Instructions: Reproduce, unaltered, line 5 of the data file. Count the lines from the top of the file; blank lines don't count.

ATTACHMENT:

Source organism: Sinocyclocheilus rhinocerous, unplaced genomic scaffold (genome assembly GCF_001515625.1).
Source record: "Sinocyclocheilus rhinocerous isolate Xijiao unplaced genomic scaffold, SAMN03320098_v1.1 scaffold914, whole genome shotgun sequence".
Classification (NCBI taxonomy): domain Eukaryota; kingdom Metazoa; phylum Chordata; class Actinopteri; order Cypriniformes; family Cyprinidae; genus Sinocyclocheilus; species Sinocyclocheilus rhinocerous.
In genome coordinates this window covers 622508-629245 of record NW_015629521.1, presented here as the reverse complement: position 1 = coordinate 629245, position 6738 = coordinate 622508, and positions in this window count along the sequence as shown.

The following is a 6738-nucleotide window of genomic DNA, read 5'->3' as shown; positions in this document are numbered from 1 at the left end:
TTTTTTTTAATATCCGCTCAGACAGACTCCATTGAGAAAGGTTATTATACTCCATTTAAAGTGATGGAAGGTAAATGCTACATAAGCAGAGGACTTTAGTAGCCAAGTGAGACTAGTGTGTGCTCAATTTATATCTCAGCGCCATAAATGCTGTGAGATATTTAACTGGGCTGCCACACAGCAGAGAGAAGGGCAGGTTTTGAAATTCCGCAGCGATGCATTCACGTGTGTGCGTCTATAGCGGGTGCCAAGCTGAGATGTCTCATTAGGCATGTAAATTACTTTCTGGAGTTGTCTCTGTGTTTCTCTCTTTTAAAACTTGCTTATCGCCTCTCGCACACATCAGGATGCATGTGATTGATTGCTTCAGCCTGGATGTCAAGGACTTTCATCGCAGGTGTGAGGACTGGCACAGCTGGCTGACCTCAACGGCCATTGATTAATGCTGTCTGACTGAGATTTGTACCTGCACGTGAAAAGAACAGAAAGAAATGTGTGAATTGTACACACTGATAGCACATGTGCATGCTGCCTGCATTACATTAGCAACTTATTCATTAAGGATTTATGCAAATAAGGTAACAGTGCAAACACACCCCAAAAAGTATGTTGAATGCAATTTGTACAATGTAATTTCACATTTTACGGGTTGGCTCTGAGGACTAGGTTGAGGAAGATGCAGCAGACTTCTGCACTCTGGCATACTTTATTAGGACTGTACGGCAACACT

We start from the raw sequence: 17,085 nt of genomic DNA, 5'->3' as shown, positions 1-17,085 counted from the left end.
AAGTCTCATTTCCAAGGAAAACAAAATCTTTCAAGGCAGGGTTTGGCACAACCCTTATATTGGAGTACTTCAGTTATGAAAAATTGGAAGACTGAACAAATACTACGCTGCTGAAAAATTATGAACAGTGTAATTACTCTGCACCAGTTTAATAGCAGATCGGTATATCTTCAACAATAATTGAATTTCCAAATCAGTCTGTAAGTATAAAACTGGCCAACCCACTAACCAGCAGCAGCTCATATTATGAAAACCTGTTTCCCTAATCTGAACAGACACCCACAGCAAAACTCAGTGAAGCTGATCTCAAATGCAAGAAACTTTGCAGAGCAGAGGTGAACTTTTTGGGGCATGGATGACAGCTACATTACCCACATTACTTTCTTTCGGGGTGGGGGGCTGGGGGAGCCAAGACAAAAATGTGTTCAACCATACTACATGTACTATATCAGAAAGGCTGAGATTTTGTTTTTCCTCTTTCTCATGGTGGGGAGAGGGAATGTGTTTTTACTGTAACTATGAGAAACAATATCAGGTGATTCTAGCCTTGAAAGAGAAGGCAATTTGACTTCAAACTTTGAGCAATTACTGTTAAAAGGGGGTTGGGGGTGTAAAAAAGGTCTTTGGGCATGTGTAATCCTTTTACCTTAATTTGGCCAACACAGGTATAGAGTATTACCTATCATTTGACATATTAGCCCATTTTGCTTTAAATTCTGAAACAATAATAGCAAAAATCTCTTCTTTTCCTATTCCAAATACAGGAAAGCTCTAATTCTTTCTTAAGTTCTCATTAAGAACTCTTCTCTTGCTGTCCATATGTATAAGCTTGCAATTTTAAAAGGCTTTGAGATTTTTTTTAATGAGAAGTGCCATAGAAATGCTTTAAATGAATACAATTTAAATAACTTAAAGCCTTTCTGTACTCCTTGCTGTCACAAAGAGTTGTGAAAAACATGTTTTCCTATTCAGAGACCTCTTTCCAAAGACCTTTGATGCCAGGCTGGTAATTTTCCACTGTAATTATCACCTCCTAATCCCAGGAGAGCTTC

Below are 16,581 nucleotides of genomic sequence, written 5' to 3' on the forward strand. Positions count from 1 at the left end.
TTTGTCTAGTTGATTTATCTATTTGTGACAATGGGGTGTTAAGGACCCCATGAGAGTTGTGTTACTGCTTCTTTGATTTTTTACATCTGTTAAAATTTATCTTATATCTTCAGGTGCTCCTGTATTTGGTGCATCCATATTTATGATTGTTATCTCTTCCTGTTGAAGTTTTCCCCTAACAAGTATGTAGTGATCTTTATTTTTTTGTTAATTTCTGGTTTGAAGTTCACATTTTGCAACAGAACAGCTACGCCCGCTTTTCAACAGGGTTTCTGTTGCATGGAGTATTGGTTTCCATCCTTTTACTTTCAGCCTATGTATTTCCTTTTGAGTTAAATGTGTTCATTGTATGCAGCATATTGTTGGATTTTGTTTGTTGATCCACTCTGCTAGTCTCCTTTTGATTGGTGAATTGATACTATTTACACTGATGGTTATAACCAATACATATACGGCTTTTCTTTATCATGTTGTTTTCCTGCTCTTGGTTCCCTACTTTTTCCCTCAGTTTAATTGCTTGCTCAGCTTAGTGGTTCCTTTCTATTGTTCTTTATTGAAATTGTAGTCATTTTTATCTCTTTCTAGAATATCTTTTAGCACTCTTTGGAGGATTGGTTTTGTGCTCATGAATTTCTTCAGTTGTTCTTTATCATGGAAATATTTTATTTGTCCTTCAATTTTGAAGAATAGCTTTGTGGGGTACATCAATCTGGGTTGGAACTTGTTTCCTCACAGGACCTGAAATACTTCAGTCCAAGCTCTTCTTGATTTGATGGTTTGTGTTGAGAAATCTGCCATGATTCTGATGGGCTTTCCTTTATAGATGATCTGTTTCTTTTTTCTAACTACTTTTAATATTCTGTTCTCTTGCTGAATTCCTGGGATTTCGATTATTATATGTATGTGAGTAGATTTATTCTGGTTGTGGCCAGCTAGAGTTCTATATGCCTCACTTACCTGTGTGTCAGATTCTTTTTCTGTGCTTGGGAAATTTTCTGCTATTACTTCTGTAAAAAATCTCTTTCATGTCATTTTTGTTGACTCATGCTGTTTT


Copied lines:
The following is a 6738-nucleotide window of genomic DNA, read 5'->3' as shown; positions in this document are numbered from 1 at the left end: